Thursday, May 08, 2008

the scottish play

the scottish play
Originally uploaded by suttonhoo.
A few brief thoughts about the Scottish Play headlined by Patrick Stewart (oh hell: Macbeth. We saw Macbeth. This isn't a theatre. I can say it.) which I caught last night at the Lyceum with @karigee, because there isn't time enough to write up something thorough and thoughtful -– it was too big, and any approach I might make is heavily saddled with former English Major baggage, and I have to be at a meeting in half an hour.

So here it is:
  • The sitcom Friends gets a lot of credit for introducing brief episodic scenes into the dramatic narrative. Shakespeare did it first.

  • I thought this was a play about ambition. The director Rupert Goold wants me to know that it's about tyranny and tyrants and, maybe?, George W. Bush. And he's right. And I'm ready to rally against it.

  • The thing of a play is: it must be inhabited. The life that is brought to this play through the blocking, through the body language, through the acting -– always and again I'm astonished by how powerful dramatic action can be. When it's well done.

  • There's such a huge and clear difference between a mediocre Shakespearean actor and an accomplished Shakespearean actor. When a player can deliver that language with all the naturalism of breathing -- like Stewart did last night -- there's nothing better. It's potable poetry.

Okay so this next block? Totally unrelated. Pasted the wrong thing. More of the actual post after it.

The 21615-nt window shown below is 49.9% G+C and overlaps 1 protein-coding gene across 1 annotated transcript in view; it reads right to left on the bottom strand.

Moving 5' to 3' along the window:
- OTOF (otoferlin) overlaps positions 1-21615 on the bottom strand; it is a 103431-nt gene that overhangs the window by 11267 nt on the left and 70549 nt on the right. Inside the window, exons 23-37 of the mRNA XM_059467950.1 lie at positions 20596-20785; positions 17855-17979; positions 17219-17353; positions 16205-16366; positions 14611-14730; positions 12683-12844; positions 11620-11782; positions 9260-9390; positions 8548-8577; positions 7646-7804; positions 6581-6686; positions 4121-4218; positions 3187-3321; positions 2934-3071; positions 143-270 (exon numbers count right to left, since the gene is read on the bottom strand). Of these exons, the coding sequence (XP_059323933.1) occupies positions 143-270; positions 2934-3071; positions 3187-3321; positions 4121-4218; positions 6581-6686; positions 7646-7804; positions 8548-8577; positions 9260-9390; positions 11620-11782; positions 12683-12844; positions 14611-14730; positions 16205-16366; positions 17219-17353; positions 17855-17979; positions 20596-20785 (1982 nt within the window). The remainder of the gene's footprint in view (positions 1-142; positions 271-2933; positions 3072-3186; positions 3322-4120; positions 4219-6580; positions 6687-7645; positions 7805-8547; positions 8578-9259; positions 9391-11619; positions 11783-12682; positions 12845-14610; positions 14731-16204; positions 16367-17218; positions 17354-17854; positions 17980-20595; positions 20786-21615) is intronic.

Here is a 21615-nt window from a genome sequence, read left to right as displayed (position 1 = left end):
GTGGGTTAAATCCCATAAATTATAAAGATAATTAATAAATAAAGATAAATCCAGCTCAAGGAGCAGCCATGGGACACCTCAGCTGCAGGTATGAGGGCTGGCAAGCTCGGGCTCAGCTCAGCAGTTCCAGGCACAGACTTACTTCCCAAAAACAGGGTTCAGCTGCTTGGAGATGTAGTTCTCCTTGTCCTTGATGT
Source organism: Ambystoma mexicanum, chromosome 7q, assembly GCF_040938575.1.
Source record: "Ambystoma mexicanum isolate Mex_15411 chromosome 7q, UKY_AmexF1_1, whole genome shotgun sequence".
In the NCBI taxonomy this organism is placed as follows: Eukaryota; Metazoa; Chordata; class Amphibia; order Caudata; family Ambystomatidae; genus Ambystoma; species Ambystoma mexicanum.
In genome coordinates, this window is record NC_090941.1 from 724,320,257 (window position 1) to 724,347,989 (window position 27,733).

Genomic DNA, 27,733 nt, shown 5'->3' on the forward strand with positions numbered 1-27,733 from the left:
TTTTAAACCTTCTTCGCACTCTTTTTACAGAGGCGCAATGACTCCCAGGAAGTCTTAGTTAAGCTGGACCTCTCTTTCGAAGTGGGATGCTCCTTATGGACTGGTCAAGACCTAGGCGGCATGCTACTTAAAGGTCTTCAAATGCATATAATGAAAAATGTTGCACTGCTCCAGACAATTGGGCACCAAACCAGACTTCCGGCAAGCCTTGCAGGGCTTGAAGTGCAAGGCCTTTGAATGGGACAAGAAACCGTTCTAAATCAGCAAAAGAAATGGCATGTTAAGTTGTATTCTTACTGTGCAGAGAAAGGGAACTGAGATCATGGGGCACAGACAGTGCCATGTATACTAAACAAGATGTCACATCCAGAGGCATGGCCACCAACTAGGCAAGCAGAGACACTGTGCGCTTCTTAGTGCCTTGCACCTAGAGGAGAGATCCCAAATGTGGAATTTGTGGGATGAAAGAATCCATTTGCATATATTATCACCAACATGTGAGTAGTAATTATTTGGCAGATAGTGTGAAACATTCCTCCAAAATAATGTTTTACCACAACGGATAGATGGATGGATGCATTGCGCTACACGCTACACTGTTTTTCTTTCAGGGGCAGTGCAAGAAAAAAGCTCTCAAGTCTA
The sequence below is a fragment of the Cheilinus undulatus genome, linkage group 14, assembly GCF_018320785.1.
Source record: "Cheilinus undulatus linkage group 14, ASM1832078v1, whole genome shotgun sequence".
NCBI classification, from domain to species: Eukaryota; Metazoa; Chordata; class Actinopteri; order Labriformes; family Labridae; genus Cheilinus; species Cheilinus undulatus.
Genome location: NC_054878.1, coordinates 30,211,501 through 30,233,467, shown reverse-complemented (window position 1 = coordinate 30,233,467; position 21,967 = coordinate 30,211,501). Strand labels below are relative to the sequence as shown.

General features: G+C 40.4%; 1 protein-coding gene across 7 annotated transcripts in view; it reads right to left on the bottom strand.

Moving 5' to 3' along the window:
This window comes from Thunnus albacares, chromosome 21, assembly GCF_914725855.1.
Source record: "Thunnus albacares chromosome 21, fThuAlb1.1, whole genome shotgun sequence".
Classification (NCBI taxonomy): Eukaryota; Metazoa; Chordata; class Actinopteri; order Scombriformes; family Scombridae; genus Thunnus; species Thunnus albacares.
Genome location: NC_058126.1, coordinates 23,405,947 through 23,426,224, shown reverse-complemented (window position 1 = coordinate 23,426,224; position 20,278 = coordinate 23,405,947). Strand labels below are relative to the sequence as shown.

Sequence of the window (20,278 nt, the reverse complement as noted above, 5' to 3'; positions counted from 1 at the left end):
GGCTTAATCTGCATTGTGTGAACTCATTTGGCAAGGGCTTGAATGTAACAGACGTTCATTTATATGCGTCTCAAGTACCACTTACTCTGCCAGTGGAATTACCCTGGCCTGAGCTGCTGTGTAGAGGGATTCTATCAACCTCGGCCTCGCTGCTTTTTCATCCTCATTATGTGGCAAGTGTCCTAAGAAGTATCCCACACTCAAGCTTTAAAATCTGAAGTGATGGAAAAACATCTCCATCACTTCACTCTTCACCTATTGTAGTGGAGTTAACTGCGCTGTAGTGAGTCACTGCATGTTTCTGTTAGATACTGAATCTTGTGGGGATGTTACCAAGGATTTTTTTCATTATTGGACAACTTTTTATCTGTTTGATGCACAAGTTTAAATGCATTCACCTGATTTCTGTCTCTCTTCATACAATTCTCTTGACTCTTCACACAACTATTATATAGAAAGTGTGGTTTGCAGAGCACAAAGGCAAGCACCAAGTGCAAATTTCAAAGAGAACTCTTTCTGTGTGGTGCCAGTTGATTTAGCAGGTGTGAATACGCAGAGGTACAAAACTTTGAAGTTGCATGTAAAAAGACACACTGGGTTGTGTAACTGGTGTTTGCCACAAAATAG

• Devastated by the scene where Macduff learns of his family's fate. Reminds me of the Henry production in Chicago -- the scene with Hotspur and his wife. How often did Shakespeare do this with the antagonist -– infuse them with a humanity that brings the big themes into startling focus? Making it all manageable. Evoking such compassion.

  • Lady Macbeth: I wasn't your fan in the first Act, but now that you're washing out those spots I'm all yours. Such pure, believable madness.

  • And, right: How old is Patrick Stewart again? Damn he's hot in those boots.

Posting by cameraphone from Union Square in NYC.


I, Rodius said...

It was a moment of awakening for me when I saw Kenneth Branagh's Henry V and realized that Sheakespearean language can actually be spoken in such a way that it makes sense. I will now forever love Bardolph. Why English classes sit around taking turns reading it aloud I'll never know. Joe Schmoe in my fifth period English class just can't quite make it come alive properly.

Kari said...

I love that "Henry V"! A beautiful film. I'm also partial to Al Pacino's "Looking for Richard," which is only bits and pieces of the thing itself, but a clever way of getting at the insides, I thought.

Anyway, thanks for the lovely night. Perfect all around, except for the sad news about that salad... Next time we'll try Joe Allen's.

anniemcq said...

Patrick Stewart. Yum.

Make it so.

I would love to see him in this.

My one regret as a former actor is that I never did Shakespeare. In college I was too drilled with the whole iambic pentameter stuff, instead of just saying the words clearly and with intent. That makes it move.

Maybe someday, when you and I are in the assisted living facility and they do "As You Like It", you can be Rosalind and I can be Celia!

So glad you got to hang out with Ms. Kari, too!

bobcat rock said...

Another beautiful posting. Thanks for sharing your latest adventure! By the way, Patrick Stewart is 68 this year... (A simple google - a modest tithe for such a lovely blog).

Macbeth has always been my favourite Shakespearean play. Have you ever see "Macbeth On The Estate", btw? Ray Winstone as Duncan. Enough said. A classic production of a classic play. oh, and serialised on youtube, it seems... That reminds me – I think I’ve still got it on VHS somewhere…

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